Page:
10/31/2012 04:56 pm ET Updated Oct 31, 2012

North Dakota Campaign Ban Blocked In Free Speech Case

FILE - In this Oct. 11, 2012, file photo, Democratic Senate candidate Heidi Heitkamp, left, listens to Republican opponent Ri
FILE - In this Oct. 11, 2012, file photo, Democratic Senate candidate Heidi Heitkamp, left, listens to Republican opponent Rick Berg, right, speak at a North Dakota Chamber of Commerce forum on health care and energy at a hotel in Bismarck, N.D. North Dakota’s competitive Senate race is coming down to ticket splitters. Republican presidential hopeful Mitt Romney is expected to easily win the state, which is now enjoying a boom in energy development. But in the race for retiring Democrat Kent Conrad’s seat in the U.S. Senate, GOP Congressman Berg is locked in a bitter battle with the state’s former Democratic attorney general, Heitkamp. (AP Photo/Dale Wetzel, File)

A federal judge blocked North Dakota on Wednesday from enforcing its century-old ban on all Election Day campaigning, a law that critics have called unconstitutional.

U.S. District Judge Daniel Hovland said the law violates the free speech rights of state residents and blocked officials from enforcing it, the Associated Press reports. Gary Emineth, former chairman of the North Dakota Republican Party, and the Center for Competitive Politics, a conservative group based in the Washington suburbs, had brought the lawsuit to overturn the ban.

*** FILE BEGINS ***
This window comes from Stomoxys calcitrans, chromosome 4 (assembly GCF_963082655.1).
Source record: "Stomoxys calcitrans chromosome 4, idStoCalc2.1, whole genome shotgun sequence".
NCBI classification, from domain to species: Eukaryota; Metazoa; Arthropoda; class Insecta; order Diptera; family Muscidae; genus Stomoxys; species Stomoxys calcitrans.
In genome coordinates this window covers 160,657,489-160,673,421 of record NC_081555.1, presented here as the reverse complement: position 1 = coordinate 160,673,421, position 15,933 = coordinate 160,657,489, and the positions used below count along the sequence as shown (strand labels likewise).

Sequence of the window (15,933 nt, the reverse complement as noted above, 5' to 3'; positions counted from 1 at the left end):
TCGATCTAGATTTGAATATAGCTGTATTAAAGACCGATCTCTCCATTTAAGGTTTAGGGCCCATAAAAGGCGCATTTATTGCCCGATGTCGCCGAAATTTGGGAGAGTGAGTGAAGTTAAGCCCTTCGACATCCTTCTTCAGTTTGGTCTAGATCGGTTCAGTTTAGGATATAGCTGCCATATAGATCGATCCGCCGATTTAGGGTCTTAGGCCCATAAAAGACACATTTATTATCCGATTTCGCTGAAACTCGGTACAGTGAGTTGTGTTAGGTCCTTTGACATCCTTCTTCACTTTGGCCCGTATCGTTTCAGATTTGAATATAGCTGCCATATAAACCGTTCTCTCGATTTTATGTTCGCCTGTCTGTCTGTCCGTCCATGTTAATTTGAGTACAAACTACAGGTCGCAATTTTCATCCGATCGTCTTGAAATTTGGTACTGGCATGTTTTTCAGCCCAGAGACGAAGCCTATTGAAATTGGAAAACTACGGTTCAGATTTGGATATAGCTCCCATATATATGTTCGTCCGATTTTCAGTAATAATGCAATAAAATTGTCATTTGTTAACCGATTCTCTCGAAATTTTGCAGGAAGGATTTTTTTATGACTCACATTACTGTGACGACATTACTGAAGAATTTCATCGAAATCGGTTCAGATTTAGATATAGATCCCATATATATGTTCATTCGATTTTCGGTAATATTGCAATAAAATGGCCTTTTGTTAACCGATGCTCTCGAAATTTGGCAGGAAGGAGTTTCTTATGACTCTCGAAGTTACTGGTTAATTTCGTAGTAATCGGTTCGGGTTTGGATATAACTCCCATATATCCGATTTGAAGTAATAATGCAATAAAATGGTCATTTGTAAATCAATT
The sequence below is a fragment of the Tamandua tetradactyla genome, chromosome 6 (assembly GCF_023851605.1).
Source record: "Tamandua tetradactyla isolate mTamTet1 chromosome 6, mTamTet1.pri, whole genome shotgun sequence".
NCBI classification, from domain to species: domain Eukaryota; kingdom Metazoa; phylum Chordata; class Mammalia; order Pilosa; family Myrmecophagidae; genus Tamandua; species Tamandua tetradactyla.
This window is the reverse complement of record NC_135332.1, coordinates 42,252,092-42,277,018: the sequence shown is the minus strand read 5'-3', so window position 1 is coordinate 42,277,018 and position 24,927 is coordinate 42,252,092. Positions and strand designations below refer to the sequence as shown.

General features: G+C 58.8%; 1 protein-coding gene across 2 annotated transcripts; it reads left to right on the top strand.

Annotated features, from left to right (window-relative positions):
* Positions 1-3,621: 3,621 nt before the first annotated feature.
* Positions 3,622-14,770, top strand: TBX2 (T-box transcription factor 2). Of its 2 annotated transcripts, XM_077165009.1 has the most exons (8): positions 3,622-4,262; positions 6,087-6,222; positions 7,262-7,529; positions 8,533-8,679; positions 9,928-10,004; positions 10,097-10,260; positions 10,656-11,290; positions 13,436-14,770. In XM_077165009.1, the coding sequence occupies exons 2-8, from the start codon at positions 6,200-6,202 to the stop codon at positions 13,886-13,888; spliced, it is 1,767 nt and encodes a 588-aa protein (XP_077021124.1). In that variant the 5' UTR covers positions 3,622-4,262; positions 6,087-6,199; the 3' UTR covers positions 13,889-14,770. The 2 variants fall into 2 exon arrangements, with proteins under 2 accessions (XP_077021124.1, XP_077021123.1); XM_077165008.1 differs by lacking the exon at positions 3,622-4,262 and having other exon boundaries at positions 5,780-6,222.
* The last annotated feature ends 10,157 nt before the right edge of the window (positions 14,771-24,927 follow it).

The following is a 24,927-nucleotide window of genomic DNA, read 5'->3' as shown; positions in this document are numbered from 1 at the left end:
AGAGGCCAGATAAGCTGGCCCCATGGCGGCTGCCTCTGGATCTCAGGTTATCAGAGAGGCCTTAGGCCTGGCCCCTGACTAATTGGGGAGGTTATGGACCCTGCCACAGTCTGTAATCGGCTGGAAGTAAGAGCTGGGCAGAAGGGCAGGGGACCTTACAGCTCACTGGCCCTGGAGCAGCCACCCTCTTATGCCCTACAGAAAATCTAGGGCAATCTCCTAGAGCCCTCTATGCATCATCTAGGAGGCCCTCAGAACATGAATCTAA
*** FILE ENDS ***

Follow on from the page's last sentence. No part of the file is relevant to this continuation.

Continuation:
The state law, which carries a fine, prohibited candidates and residents from engaging in any forms of campaigning on Election Day, including airing commercials, promoting a candidate to voters and displaying lawn signs. North Dakotans have long abided by the ban, although North Dakota Secretary of State Al Jaeger (R) told The Huffington Post earlier this month that he did not know of any instance in which prosecutors had actually enforced it.

"You can have hundreds and hundreds of yard signs up during the campaign -- and on Election Day, there are no more signs," said Jaeger.

In the lawsuit, Emineth said that he feared being targeted for prosecution if he campaigned on behalf of GOP candidates on Nov. 6. State Democrats accused him of bringing the case in order to help Rep. Rick Berg (R-N.D.), who is running against former state Attorney General Heidi Heitkamp for the seat of retiring Sen. Kent Conrad. Emineth's lawyer told HuffPost earlier this month that there was no coordination with Berg's campaign.

Rania Batrice, spokeswoman for the North Dakota Democratic Party, reacted to Wednesday's decision with further criticism of Berg.

"We are deeply disappointed that Rep. Berg declined to have his allies rescind this legal challenge to a century old law. While we find it unfortunate that Rep. Berg's friends have deemed it necessary to disrespect this law, a law that North Dakotans have expressed wanting to have in place, we are ready and able to continue our unprecedented ground game through November 6th," Batrice said.

A spokeswoman for the state Republican Party were not available for immediate comment.

This story has been updated with comment from the North Dakota Democratic Party.



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